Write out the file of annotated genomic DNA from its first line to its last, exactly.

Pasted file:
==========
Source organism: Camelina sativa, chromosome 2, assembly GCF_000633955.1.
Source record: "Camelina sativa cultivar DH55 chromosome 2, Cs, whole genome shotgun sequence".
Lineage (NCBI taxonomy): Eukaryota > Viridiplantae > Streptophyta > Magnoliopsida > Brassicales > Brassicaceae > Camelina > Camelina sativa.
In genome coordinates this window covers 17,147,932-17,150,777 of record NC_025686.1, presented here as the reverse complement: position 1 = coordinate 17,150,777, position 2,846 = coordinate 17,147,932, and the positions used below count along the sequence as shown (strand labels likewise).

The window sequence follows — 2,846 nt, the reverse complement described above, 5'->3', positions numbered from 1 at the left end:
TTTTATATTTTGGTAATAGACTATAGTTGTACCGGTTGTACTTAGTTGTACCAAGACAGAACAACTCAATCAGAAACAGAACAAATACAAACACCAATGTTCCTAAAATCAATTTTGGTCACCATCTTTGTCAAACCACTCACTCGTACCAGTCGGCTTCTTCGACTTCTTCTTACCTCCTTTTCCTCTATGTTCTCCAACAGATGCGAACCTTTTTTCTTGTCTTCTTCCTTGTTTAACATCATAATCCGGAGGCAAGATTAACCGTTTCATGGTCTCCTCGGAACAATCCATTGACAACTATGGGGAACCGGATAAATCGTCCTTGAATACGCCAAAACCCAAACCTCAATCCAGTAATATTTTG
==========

Source organism: Camelina sativa, chromosome 2, assembly GCF_000633955.1.
Source record: "Camelina sativa cultivar DH55 chromosome 2, Cs, whole genome shotgun sequence".
Lineage (NCBI taxonomy): Eukaryota > Viridiplantae > Streptophyta > Magnoliopsida > Brassicales > Brassicaceae > Camelina > Camelina sativa.
In genome coordinates this window covers 17,147,932-17,150,777 of record NC_025686.1, presented here as the reverse complement: position 1 = coordinate 17,150,777, position 2,846 = coordinate 17,147,932, and the positions used below count along the sequence as shown (strand labels likewise).

The window sequence follows — 2,846 nt, the reverse complement described above, 5'->3', positions numbered from 1 at the left end:
TTTTATATTTTGGTAATAGACTATAGTTGTACCGGTTGTACTTAGTTGTACCAAGACAGAACAACTCAATCAGAAACAGAACAAATACAAACACCAATGTTCCTAAAATCAATTTTGGTCACCATCTTTGTCAAACCACTCACTCGTACCAGTCGGCTTCTTCGACTTCTTCTTACCTCCTTTTCCTCTATGTTCTCCAACAGATGCGAACCTTTTTTCTTGTCTTCTTCCTTGTTTAACATCATAATCCGGAGGCAAGATTAACCGTTTCATGGTCTCCTCGGAACAATCCATTGACAACTATGGGGAACCGGATAAATCGTCCTTGAATACGCCAAAACCCAAACCTCAATCCAGTAATATTTTG